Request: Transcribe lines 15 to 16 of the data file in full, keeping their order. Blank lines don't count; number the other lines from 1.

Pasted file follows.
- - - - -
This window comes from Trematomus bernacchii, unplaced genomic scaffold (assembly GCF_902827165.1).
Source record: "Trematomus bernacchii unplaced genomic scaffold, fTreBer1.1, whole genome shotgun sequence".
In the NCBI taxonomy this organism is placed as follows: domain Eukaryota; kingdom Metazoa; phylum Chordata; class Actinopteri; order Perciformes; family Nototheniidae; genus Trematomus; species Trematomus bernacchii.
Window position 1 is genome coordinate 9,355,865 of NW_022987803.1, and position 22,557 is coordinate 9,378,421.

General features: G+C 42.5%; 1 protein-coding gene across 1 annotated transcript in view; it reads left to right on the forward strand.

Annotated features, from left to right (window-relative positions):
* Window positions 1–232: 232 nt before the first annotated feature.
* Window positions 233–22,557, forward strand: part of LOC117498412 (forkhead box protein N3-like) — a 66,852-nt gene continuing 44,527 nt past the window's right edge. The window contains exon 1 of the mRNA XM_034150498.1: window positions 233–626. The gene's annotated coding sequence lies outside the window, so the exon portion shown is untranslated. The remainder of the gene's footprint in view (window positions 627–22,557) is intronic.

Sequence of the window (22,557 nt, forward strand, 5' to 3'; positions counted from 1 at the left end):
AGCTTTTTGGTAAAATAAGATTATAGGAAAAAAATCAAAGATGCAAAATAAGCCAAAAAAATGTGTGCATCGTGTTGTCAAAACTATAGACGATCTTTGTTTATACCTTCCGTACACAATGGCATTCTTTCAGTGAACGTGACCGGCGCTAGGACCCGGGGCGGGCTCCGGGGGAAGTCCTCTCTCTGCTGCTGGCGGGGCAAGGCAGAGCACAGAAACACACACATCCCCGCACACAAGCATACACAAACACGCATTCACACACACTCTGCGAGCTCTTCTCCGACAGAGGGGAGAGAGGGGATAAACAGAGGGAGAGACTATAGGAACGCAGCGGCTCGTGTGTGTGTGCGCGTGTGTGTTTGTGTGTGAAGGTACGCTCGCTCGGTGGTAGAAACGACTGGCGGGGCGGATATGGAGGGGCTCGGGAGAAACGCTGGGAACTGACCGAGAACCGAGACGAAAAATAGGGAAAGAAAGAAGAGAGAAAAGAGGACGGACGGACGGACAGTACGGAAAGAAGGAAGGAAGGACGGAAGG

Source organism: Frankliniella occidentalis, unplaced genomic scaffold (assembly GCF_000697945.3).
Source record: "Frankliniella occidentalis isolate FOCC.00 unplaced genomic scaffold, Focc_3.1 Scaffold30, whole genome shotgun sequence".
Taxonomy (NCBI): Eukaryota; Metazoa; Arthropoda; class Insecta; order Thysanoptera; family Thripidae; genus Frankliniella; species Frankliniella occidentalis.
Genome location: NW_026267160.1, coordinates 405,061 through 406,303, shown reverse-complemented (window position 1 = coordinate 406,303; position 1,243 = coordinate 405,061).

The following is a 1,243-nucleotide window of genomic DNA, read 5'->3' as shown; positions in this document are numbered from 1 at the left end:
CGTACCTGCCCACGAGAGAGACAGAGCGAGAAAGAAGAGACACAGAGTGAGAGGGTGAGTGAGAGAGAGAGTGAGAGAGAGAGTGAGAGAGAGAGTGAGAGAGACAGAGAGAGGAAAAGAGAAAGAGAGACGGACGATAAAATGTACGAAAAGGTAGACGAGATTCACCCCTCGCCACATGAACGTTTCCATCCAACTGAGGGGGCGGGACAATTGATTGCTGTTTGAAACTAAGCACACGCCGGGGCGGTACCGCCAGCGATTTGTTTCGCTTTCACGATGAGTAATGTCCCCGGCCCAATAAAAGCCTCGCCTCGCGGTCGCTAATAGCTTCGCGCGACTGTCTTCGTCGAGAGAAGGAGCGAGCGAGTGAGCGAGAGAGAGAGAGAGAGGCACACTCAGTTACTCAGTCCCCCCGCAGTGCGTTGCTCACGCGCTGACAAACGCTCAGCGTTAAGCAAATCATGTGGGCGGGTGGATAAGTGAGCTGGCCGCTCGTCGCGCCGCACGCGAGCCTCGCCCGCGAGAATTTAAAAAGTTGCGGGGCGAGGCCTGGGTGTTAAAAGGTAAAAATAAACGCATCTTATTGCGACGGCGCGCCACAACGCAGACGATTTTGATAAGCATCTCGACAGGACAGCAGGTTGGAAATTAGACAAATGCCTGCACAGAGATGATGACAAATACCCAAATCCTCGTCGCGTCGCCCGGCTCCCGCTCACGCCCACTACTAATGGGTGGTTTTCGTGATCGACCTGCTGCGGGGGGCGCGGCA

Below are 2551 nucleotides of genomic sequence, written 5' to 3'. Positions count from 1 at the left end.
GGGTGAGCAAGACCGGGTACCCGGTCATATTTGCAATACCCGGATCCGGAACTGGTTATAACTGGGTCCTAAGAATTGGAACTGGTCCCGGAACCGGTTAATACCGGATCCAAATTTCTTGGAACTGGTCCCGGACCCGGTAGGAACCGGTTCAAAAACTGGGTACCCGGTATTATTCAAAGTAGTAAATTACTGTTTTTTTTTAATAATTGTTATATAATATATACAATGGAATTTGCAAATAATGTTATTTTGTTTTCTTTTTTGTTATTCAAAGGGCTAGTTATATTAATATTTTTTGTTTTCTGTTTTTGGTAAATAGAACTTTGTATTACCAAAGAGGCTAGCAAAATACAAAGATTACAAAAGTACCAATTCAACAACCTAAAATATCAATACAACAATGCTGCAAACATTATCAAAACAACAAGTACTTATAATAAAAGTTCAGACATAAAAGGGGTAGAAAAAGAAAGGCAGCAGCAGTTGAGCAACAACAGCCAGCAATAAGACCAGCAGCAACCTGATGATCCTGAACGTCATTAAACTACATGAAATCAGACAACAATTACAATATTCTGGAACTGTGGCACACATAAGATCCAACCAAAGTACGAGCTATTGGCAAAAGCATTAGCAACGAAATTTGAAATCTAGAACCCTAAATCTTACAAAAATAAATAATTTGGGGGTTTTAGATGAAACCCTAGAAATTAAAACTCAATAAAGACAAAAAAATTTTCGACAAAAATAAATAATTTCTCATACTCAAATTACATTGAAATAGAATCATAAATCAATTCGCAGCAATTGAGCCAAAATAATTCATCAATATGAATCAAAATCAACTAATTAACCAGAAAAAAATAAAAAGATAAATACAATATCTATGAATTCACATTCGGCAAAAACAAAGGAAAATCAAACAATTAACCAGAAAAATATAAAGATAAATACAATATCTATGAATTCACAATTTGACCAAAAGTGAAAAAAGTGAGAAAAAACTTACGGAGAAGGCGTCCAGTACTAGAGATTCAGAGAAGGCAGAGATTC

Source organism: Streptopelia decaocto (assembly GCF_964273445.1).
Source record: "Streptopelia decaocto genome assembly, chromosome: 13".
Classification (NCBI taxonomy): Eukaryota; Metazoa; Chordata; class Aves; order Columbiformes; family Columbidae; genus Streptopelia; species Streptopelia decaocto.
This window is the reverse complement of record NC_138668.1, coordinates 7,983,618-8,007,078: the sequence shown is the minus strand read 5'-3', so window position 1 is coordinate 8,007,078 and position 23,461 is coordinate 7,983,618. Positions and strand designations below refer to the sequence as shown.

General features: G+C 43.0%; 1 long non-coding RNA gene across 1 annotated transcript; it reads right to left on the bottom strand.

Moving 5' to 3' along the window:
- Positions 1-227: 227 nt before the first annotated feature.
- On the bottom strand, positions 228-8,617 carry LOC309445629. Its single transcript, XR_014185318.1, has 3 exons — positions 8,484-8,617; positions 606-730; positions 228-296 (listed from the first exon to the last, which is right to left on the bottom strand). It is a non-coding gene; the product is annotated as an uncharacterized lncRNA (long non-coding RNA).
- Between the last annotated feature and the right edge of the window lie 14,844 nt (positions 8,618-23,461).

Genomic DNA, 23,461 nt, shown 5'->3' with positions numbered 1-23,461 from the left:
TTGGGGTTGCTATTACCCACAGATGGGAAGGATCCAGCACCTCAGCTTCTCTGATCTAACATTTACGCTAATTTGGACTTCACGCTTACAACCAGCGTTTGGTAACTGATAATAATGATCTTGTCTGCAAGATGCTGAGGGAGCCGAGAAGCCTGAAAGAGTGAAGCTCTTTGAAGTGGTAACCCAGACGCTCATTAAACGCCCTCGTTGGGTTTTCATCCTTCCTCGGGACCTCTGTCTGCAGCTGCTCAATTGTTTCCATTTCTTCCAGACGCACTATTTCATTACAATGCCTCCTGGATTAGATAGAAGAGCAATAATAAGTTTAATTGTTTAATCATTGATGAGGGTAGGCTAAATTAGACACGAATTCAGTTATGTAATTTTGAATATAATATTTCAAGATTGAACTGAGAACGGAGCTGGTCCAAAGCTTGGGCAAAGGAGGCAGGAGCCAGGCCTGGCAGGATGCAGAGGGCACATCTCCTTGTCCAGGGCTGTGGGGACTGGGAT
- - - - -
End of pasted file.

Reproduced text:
The following is a 1,243-nucleotide window of genomic DNA, read 5'->3' as shown; positions in this document are numbered from 1 at the left end:
CGTACCTGCCCACGAGAGAGACAGAGCGAGAAAGAAGAGACACAGAGTGAGAGGGTGAGTGAGAGAGAGAGTGAGAGAGAGAGTGAGAGAGAGAGTGAGAGAGACAGAGAGAGGAAAAGAGAAAGAGAGACGGACGATAAAATGTACGAAAAGGTAGACGAGATTCACCCCTCGCCACATGAACGTTTCCATCCAACTGAGGGGGCGGGACAATTGATTGCTGTTTGAAACTAAGCACACGCCGGGGCGGTACCGCCAGCGATTTGTTTCGCTTTCACGATGAGTAATGTCCCCGGCCCAATAAAAGCCTCGCCTCGCGGTCGCTAATAGCTTCGCGCGACTGTCTTCGTCGAGAGAAGGAGCGAGCGAGTGAGCGAGAGAGAGAGAGAGAGGCACACTCAGTTACTCAGTCCCCCCGCAGTGCGTTGCTCACGCGCTGACAAACGCTCAGCGTTAAGCAAATCATGTGGGCGGGTGGATAAGTGAGCTGGCCGCTCGTCGCGCCGCACGCGAGCCTCGCCCGCGAGAATTTAAAAAGTTGCGGGGCGAGGCCTGGGTGTTAAAAGGTAAAAATAAACGCATCTTATTGCGACGGCGCGCCACAACGCAGACGATTTTGATAAGCATCTCGACAGGACAGCAGGTTGGAAATTAGACAAATGCCTGCACAGAGATGATGACAAATACCCAAATCCTCGTCGCGTCGCCCGGCTCCCGCTCACGCCCACTACTAATGGGTGGTTTTCGTGATCGACCTGCTGCGGGGGGCGCGGCA